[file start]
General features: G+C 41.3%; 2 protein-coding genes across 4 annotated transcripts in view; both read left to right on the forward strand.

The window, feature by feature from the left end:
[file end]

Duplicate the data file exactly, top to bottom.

General features: G+C 41.3%; 2 protein-coding genes across 4 annotated transcripts in view; both read left to right on the forward strand.

The window, feature by feature from the left end: